"The first year was hell," a friend said, as she watched her
two and four-year-old-daughters serving "lunch" to their stuffed animals. "But
now, it's so much easier," she continued. "They play together, so we don't have
to constantly entertain them."
Another friend with two young sons rolled his eyes. "Not so
much in our house," he sighed. "It's not like it's twice as much work to have a
second kid. It's ten times as much work! We're exhausted. No one ever gets a
My husband and I looked uncertainly from one friend to the
other. We had been debating the idea of having a second child for months, going
back and forth, without coming to any kind of consensus. Our daughter was nearing
her second birthday. The total, life-changing upheaval that is your first child
had stabilized a bit. And while the idea of going back to the beginning with a
newborn wasn't unthinkable anymore, it still made us tremble… and hesitate… and
What if the delivery was terrifying and complicated again?
What if nursing was a huge challenge again? What if we couldn't handle the
sleep deprivation, the colic, the witching hour, while caring for two children?
What if our daughter regressed into months of jealous tantrums? And worst of
all, what if the precious moments of alone time we had finally carved out for
ourselves and for our marriage disappeared—for years? Would our happy,
functioning little family of three become a four-way disaster?
Deciding to have our daughter was nothing like this. I had always
known that I wanted to be a mom. And the minute I turned 30, I began to
have the most stunningly intense physical longing for a baby. It was like an
ache in every single muscle at once. Watching a woman cradle an infant on the
bus or a family playing together in the park seemed to suck all the air out of
my lungs. I had never wanted anything so clearly and so much—except maybe the
man who would become my baby's father.
It also feels like jumping into a river when you can see the scary rapids in front of you, but not the calm water downstream.
That longing vanished as soon as I saw a plus sign show up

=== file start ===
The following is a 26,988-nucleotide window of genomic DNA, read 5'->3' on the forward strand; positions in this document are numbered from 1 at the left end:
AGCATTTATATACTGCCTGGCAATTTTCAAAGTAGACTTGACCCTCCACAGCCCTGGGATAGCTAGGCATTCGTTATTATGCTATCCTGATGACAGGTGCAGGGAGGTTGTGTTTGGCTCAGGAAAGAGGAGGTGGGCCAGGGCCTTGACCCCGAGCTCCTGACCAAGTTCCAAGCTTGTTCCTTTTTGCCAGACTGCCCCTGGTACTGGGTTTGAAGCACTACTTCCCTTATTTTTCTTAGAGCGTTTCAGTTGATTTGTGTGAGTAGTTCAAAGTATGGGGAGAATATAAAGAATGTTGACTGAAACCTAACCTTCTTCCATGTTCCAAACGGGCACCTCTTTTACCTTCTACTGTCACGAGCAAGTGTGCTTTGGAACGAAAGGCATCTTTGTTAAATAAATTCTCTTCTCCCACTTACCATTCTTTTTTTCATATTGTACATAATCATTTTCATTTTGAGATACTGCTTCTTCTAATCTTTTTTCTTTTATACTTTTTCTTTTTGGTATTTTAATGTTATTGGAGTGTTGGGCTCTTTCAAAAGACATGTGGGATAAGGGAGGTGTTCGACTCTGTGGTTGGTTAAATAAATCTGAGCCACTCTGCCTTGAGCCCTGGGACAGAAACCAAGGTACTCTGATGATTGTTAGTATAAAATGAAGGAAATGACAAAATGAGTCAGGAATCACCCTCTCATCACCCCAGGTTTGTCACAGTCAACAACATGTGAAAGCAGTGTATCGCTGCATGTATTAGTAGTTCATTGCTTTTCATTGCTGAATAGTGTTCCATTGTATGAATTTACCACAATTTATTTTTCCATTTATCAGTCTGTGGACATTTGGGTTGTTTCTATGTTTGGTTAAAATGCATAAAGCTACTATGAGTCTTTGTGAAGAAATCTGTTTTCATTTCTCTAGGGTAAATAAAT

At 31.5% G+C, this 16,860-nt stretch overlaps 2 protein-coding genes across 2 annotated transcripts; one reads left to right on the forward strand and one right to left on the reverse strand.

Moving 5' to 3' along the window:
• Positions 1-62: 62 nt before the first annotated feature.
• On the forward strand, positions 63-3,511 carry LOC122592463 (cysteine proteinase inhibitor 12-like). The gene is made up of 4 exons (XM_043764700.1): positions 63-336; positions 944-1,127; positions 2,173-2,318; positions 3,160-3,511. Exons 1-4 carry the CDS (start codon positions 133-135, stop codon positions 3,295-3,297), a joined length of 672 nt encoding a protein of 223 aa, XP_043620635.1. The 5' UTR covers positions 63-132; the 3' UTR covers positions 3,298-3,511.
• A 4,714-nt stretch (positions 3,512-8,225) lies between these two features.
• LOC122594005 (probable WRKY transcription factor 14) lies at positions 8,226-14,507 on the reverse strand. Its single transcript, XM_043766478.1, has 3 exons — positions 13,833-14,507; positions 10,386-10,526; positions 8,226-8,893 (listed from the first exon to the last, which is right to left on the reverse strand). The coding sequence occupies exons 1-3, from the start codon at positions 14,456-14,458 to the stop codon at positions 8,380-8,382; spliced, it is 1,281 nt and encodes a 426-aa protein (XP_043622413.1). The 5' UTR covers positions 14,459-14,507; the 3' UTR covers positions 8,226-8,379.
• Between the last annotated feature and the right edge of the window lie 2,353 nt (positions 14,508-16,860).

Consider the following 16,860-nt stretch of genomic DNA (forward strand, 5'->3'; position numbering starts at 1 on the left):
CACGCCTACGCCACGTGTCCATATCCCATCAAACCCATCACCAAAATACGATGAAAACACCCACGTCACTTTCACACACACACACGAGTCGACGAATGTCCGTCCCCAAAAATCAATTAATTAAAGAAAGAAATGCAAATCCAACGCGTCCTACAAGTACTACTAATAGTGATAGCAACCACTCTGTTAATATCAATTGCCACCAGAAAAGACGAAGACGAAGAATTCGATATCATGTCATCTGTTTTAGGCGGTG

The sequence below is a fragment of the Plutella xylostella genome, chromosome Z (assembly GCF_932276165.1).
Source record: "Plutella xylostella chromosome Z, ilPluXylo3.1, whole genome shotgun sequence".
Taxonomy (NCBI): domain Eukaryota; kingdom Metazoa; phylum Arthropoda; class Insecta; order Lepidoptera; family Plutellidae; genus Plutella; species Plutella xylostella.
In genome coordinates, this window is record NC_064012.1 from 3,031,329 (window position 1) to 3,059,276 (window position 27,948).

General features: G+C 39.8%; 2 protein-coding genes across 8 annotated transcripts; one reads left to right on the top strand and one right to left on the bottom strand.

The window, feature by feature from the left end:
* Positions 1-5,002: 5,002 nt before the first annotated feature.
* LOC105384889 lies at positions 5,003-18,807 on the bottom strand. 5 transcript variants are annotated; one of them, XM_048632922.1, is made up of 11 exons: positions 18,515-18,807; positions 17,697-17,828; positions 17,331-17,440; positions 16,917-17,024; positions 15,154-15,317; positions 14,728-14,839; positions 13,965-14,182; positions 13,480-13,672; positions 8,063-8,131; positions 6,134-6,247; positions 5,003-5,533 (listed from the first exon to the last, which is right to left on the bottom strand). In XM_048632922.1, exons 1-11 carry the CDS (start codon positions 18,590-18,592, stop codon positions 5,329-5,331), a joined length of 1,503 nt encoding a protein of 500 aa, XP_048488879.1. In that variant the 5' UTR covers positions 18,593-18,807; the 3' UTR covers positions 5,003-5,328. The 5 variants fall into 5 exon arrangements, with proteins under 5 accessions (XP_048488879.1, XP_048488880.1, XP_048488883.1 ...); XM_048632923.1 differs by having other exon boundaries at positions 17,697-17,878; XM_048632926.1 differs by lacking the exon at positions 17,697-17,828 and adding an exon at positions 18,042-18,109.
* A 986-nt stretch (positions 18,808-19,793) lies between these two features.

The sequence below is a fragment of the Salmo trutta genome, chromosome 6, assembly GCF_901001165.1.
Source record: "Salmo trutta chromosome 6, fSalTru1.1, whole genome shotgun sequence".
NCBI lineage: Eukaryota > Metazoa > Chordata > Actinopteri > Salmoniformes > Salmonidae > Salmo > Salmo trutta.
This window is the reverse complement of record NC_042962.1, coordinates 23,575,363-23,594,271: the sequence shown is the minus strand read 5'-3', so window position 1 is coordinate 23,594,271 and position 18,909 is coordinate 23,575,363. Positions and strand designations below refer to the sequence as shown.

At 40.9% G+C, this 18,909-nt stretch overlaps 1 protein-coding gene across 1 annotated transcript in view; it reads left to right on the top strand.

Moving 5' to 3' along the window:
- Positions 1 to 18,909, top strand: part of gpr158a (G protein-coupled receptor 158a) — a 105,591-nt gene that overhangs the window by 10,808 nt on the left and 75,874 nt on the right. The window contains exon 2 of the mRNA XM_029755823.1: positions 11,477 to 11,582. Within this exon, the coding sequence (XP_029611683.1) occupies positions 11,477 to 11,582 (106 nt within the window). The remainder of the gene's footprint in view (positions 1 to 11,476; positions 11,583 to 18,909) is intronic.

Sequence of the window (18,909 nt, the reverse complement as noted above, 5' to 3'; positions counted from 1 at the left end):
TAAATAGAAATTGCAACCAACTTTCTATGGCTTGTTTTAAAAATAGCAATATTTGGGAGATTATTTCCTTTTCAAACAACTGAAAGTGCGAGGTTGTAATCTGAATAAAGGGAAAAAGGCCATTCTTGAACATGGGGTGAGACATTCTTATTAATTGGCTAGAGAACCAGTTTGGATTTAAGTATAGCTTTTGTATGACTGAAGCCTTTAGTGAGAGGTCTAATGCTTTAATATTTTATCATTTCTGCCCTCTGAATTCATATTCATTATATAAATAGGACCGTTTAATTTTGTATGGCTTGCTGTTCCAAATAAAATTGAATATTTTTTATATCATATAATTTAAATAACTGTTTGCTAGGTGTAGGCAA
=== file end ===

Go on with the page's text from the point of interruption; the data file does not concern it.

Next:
on a pregnancy test, and it has never returned. My arms don't ache to hold a
tiny creature anymore. They are strong from lifting my 30-pound toddler a
hundred times a day. I don't sigh over the angelic little faces of
preschoolers. Instead, I watch my daughter's incredible face grow and change and
gain new expressions every day.
This decision feels more like conducting a sociology survey.
I should probably type up a report: "38% of respondents affirmed that a second
child had impacted their lives in a positive way. 17% expressed nostalgia for
the days of one child when they could have an adult conversation once a week and
maybe even some alone time at the supermarket. 23% simply stared into space with
exhaustion and then asked the interviewer to repeat the question."
It also feels like jumping into a river when you can see the
scary rapids in front of you, but not the calm water downstream. With our first
child, we had absolutely no idea what we were getting into. Does anyone really
know? Would anyone actually have a baby at all if they knew in advance how
mind-blowingly hard it could be?! Probably not. But we survived. We reached a
place where our fragile, frustrating, miraculous infant turned into a walking,
talking human being who plays and laughs and makes up songs. We know now that
this place exists. We also know how tough it is to get there.